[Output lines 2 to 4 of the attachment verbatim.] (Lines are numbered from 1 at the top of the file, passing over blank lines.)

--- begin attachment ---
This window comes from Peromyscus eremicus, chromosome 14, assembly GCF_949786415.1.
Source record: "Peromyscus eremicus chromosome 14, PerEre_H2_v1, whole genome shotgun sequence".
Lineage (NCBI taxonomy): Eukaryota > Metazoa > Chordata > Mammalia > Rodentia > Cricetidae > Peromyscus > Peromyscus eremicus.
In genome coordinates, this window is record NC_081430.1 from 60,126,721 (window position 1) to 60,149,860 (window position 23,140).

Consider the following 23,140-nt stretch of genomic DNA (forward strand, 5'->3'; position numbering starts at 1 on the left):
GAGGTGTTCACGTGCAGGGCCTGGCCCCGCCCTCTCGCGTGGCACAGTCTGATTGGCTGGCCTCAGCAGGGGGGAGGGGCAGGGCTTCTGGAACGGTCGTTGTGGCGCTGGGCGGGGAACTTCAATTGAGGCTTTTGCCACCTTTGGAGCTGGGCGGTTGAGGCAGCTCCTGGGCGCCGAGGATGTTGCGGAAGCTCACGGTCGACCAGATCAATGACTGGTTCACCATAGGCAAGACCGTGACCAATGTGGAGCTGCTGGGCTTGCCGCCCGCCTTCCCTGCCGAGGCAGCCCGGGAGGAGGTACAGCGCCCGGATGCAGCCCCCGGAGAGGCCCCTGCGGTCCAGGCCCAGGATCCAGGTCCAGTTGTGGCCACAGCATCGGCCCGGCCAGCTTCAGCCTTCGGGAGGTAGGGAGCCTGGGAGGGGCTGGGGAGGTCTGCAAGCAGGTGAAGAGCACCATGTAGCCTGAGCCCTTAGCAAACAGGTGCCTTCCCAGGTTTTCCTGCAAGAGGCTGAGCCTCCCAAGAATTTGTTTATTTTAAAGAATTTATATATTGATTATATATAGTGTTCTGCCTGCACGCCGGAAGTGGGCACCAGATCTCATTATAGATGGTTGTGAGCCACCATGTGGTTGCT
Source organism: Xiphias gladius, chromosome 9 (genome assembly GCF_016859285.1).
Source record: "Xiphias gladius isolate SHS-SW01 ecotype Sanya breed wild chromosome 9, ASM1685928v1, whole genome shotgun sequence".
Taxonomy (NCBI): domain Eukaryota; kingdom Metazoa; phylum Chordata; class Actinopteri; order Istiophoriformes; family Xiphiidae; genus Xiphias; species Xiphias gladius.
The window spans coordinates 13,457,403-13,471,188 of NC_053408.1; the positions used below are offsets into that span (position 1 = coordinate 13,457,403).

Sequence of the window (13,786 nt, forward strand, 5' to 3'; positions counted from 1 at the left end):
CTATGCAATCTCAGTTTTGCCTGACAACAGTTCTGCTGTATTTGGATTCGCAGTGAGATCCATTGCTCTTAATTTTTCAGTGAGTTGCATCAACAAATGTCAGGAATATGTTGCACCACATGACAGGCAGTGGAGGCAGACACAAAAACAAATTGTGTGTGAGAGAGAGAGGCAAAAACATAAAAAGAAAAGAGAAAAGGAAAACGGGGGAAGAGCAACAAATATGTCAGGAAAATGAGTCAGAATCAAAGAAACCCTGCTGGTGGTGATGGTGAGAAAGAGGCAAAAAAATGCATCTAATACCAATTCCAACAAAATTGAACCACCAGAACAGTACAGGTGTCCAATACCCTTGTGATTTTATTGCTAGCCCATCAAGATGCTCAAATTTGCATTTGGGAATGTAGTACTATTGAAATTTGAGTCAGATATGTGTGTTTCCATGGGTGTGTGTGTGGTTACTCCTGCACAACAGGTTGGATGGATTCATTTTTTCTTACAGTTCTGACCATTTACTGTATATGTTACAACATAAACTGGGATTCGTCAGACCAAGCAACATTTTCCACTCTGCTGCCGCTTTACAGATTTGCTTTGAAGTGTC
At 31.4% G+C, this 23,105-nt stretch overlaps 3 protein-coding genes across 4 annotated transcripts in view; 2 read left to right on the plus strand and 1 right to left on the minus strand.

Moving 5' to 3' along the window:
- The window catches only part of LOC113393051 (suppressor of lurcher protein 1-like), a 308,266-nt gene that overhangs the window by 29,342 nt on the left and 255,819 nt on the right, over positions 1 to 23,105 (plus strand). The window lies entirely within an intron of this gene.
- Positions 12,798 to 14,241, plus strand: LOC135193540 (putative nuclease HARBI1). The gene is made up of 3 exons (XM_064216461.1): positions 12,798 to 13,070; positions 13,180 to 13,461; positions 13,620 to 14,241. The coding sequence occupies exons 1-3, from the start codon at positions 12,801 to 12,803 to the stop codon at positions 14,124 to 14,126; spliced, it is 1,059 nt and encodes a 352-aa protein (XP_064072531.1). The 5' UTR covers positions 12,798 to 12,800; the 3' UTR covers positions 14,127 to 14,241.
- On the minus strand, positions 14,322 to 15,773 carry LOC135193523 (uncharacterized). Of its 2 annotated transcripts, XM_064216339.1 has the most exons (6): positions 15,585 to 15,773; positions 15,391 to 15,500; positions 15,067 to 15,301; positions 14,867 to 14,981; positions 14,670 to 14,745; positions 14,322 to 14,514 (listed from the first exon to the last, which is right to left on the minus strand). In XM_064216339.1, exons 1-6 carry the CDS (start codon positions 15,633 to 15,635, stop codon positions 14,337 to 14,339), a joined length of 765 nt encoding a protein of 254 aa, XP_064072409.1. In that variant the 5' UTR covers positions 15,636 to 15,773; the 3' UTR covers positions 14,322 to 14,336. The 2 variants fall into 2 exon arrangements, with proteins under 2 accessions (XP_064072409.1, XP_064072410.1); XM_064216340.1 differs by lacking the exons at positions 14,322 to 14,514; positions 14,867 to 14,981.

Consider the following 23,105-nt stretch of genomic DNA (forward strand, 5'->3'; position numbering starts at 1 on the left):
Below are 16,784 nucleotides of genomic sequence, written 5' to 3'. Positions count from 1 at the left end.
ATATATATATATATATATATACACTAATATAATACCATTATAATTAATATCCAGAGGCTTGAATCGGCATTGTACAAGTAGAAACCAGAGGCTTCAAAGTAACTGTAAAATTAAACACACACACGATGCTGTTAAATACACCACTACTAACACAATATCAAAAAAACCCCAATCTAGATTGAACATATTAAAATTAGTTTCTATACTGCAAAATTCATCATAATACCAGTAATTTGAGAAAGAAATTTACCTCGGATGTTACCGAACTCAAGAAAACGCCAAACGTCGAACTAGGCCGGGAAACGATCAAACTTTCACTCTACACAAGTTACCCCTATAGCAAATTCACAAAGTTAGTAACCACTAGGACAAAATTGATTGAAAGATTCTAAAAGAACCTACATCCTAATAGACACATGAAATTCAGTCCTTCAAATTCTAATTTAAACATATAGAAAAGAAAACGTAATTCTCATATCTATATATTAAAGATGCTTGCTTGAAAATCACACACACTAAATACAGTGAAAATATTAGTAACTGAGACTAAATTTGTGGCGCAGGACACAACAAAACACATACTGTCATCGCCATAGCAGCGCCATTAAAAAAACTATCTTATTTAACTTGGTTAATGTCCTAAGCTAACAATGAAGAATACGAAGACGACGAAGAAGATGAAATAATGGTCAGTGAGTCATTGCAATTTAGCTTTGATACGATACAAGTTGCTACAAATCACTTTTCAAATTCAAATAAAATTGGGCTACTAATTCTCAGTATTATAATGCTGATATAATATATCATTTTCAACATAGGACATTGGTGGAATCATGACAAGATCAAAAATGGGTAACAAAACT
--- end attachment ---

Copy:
Source record: "Peromyscus eremicus chromosome 14, PerEre_H2_v1, whole genome shotgun sequence".
Lineage (NCBI taxonomy): Eukaryota > Metazoa > Chordata > Mammalia > Rodentia > Cricetidae > Peromyscus > Peromyscus eremicus.
In genome coordinates, this window is record NC_081430.1 from 60,126,721 (window position 1) to 60,149,860 (window position 23,140).